“Shuffle and Deal” will include composer Jorge Amado’s original piece “Alexandria Shuffle,” as well as Leonard Bernstein’s “Three Dance Episodes from On the Town,” Aldo López-Gavilán’s “Emporium” and Dmitri Shostakovich’s “Symphony No.5.”
Amado dedicated “Alexandria Shuffle” to Old Town Alexandria while also using his Cuban heritage as an influence.
“I used traditional rhythms of Cuban music, such as son, mambo, and rumba,” Amado said in a press release. “I also wanted to represent American music through the influence of Leonard Bernstein.”
ASO is ready to share these original pieces with Alexandria.
“All of the programs have amazing pieces,” ASO’s executive director George Hanson said. “All these people that support ASO are the reason we’re still here. This is a love letter to the Alexandria community.”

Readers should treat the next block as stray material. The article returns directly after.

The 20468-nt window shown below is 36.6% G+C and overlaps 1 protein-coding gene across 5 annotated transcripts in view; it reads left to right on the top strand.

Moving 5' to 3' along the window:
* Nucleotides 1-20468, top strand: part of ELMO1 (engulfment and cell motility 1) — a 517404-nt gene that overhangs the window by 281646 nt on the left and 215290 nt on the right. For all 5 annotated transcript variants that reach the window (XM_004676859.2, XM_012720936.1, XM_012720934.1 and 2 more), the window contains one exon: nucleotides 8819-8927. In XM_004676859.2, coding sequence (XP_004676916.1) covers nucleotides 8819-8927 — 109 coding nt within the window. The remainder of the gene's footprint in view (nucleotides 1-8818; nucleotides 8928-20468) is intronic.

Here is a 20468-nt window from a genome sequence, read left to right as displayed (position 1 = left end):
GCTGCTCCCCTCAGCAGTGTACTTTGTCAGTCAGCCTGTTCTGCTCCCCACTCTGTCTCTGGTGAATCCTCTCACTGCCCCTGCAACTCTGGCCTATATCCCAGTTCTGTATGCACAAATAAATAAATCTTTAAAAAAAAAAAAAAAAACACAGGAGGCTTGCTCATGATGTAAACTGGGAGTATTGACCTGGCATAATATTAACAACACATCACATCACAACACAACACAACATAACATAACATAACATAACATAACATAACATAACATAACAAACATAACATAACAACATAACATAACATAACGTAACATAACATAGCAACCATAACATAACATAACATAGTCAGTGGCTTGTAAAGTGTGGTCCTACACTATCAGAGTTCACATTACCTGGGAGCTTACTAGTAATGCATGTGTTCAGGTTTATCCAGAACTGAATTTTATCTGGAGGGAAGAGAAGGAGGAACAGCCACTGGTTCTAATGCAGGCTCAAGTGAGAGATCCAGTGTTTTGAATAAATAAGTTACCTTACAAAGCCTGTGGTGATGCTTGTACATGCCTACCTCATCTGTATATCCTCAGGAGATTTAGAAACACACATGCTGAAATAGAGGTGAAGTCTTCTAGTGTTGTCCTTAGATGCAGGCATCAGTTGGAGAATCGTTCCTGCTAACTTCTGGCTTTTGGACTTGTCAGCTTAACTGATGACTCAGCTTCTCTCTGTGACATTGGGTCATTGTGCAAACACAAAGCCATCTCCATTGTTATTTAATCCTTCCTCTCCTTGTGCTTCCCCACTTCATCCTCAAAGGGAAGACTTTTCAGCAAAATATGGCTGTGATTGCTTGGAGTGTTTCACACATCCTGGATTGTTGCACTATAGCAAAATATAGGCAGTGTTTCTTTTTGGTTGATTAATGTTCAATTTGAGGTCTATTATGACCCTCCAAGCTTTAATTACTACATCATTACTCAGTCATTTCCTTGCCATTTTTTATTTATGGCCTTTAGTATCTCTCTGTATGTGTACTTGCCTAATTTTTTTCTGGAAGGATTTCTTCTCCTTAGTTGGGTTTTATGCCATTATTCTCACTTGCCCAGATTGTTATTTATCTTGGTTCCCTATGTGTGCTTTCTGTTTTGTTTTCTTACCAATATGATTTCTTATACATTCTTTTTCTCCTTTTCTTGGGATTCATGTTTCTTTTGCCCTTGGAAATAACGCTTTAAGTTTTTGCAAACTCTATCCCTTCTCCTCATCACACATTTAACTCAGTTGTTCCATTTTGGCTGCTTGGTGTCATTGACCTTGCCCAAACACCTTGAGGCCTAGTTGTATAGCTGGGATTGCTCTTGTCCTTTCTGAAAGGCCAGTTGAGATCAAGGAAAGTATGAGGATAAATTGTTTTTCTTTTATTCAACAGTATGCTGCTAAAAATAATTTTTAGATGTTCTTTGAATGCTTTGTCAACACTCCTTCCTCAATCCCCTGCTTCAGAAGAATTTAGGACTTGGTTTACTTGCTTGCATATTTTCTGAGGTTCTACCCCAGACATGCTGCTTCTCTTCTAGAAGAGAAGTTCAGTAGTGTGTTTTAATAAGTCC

An additional ASO concert, that’s not part of the 80th anniversary celebration, is a holiday performance on December 16 and 17. “Holiday with a Twist” will feature musician Joshua Banbury on Baritone along with Chris Ulman, the world whistling champion.
“I really think this concert’s season will be looked on in the future as a momentous season for the ASO,” Davenport said in an interview.
Saturday concerts are at Rachel M. Schlesinger Concert Hall and Arts Center at 7:30 p.m. Sunday concerts are at George Washington Masonic Memorial at 3 p.m.
Tickets cost $20 for adults, $15 for students, and $5 for youth 18 and under. Subscription packages to see all five concerts cost $86. Military, senior and group discounts are also available.
The Virginia Commission for the Arts, the National Endowment for the Arts, the Alexandria Commission for the Arts and the Red Charitable Trust all support this upcoming ASO season.
ASO’s staff includes Hanson as executive director, Ryan Jordan as director of operations, Davenport as Board of Trustees president, Kernc as director of development and marketing, Susan Kelly as personnel manager and Craig B. Teer as stage manager.